by Charles Steege from SFG Wealth Planning Services
As the stock markets have waned, more companies have been compensating executives with restricted stock rather than stock options in recent years. Executives who acquire a concentration in company stock often ask:
- Are there ways to save taxes on particular awards?
- Will the stock vest if I retire early?
- What kind of tax savings can I afford with my restricted stock?
As restricted stock has gained in popularity, it’s important to know there are two types of restricted stock: Restricted Stock Awards (RSAs) and Restricted Stock Units (RSUs). When it comes to RSAs and RSUs, there are planning techniques that allow you to moderate your tax liability.
The two are different in fundamental ways:
1. Restricted Stock Awards (RSAs) are granted and issued on the same date. The executive has the right to vote and receive dividends right away. The executive may take what is referred to as an 83(b) election within 30 days, accelerating the recognition of income, such that all future appreciation can be taxed at the lower long-term capital gains rate, assuming the stock is held for one year or longer. It is important to act quickly as the election must be made within 30 days. The award is subject to ordinary income tax at vest.
2. Restricted Stock Units (RSUs) represent a pledge by the employer of a set number of shares of stock upon the completion of the vesting schedule. The units are granted but carry no voting rights on the stock during the vesting period, because no stock has actually been issued. Dividend equivalents may be earned prior to vest. When shares are released, the executive gains voting rights and receives dividends. The value of the stock is reported as ordinary income in the year in which the stock is released. If you continue to hold the stock for greater than a year upon vesting, all additional appreciation is taxable as long-term capital gains.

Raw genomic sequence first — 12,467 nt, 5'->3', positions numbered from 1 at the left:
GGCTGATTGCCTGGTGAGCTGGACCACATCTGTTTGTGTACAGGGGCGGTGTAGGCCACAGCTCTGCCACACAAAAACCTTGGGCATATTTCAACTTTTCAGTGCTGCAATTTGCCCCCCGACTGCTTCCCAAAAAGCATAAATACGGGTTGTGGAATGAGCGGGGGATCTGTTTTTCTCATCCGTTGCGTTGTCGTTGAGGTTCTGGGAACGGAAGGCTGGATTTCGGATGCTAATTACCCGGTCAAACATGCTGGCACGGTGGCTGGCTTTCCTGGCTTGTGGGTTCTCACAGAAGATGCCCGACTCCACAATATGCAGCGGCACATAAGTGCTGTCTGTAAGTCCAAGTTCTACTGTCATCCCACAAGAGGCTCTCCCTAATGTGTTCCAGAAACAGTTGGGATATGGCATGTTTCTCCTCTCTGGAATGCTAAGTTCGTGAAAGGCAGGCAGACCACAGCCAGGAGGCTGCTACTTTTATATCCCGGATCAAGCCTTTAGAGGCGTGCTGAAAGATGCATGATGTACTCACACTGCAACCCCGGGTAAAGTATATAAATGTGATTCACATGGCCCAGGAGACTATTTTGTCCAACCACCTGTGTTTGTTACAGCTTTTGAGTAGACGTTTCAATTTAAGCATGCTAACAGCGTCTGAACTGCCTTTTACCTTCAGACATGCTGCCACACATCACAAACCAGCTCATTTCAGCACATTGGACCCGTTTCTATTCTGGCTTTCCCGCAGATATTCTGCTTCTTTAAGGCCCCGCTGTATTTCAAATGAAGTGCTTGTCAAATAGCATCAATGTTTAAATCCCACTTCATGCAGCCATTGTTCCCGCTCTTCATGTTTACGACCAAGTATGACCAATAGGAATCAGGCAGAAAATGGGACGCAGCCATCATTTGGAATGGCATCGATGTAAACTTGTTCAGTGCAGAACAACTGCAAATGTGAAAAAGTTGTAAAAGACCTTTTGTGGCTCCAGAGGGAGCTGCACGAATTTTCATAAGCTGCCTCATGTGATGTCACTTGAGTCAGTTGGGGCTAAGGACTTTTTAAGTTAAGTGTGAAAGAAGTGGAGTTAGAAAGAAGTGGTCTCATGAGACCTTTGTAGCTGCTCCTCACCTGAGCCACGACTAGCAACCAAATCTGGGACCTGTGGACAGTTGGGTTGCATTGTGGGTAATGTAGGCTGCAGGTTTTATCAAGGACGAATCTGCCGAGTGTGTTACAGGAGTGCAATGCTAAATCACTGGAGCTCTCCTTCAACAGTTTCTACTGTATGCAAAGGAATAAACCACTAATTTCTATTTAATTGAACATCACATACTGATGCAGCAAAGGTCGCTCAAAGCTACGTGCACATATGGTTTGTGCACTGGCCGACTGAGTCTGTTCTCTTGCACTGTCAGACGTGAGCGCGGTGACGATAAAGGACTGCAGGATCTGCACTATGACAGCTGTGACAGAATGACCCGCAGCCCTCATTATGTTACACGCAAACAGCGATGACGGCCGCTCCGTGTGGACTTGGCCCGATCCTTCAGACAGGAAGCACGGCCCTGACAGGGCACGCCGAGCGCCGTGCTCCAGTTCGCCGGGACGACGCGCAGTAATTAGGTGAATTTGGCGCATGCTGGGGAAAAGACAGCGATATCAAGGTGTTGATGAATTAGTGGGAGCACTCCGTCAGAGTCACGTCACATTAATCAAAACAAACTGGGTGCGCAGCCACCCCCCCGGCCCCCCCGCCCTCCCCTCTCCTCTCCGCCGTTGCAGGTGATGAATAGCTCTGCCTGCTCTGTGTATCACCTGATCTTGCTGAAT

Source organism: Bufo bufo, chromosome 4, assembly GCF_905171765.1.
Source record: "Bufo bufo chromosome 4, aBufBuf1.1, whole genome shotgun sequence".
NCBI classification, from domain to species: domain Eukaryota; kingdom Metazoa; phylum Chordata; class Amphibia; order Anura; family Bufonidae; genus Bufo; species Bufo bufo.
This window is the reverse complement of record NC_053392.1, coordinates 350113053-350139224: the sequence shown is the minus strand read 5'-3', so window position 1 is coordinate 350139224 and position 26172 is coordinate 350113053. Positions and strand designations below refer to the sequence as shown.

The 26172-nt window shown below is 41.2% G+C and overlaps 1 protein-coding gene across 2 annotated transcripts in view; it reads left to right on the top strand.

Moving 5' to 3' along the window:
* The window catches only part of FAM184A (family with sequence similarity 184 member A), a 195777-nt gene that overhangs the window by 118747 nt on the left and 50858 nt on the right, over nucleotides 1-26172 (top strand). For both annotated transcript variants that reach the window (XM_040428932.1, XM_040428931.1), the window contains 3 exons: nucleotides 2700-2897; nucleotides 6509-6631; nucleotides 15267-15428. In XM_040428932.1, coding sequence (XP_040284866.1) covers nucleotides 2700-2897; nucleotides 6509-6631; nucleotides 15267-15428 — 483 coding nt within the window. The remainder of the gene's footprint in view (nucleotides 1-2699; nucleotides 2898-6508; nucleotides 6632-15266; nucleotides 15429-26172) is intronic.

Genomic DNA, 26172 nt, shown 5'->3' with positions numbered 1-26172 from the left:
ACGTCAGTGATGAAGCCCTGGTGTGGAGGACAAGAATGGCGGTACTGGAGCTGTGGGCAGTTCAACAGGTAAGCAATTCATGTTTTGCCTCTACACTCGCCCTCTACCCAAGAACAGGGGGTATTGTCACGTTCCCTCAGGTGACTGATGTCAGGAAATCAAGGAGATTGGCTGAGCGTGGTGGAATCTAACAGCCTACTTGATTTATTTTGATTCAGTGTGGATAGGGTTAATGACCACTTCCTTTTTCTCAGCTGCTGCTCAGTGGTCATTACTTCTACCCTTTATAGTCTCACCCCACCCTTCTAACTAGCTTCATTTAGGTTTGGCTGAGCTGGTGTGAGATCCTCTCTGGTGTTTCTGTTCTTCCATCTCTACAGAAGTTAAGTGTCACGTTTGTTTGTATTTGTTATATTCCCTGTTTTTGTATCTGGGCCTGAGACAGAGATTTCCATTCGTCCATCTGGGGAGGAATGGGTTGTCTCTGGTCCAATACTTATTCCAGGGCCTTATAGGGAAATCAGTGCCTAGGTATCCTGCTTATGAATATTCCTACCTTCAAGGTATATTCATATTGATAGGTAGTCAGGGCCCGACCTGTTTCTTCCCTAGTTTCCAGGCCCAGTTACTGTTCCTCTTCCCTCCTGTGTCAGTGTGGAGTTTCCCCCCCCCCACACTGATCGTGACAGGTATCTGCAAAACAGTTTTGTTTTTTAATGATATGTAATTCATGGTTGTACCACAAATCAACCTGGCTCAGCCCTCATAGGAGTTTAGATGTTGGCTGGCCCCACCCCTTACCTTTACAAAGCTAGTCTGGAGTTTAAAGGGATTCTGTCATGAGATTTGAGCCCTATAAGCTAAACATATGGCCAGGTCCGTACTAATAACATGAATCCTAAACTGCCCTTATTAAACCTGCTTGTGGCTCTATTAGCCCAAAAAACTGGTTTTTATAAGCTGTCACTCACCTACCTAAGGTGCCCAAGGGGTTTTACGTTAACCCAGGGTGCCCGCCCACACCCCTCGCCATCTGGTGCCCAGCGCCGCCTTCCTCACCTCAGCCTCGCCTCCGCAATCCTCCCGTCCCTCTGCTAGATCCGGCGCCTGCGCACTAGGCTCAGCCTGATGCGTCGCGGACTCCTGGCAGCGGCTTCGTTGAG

Restricted Stock vs. Stock Options: which is “better”?
Most executives do not have a choice in the type of restricted stock they receive. In the more likely scenario where a choice or blend of restricted stock and stock options may be offered, there are three issues to consider:
- When do you need the money? If not for a while, stock options may be more attractive. If the funds are needed sooner, perhaps in the next few years, restricted stock is the better choice.
- How volatile is the company’s stock price? Restricted stock may be a means of reducing volatility of your money associated with stock vs. stock options having far more potential fluctuation. Stock options may expire worthless if the stock dips near the expiration date. Restricted stock will be worth the value of the underlying stock upon vest.
- How optimistic are you about your company?
If you are optimistic that the stock will go higher, stock options would offer a potential upside relative to restricted stock. If you believe the stock is fully valued and may not go higher, restricted stock may be the better choice.
Consider these questions to help maximize the value of your stock rewards:
- What is the most tax-advantaged way to maximize the value of particular awards?
- How much company stock is too much?
- How do you integrate these rewards into a plan to address your family’s financial needs?
As executives transition toward a significant financial event, such as retirement, it’s important to know how best to divest a concentrated position, ratchet down your risk, sequence the tax liability and gain peace of mind by diversifying away from company stock and repositioning for the future.
Should you have any questions, contact us for a complimentary consultation.
Mr. Steege is President of SFG Wealth Planning Services, Inc. (SFG), a fee-only financial planning firm. Founded 15 years ago, SFG is dedicated to assisting senior executives and their employees with their complex stock-based compensation and planning challenges.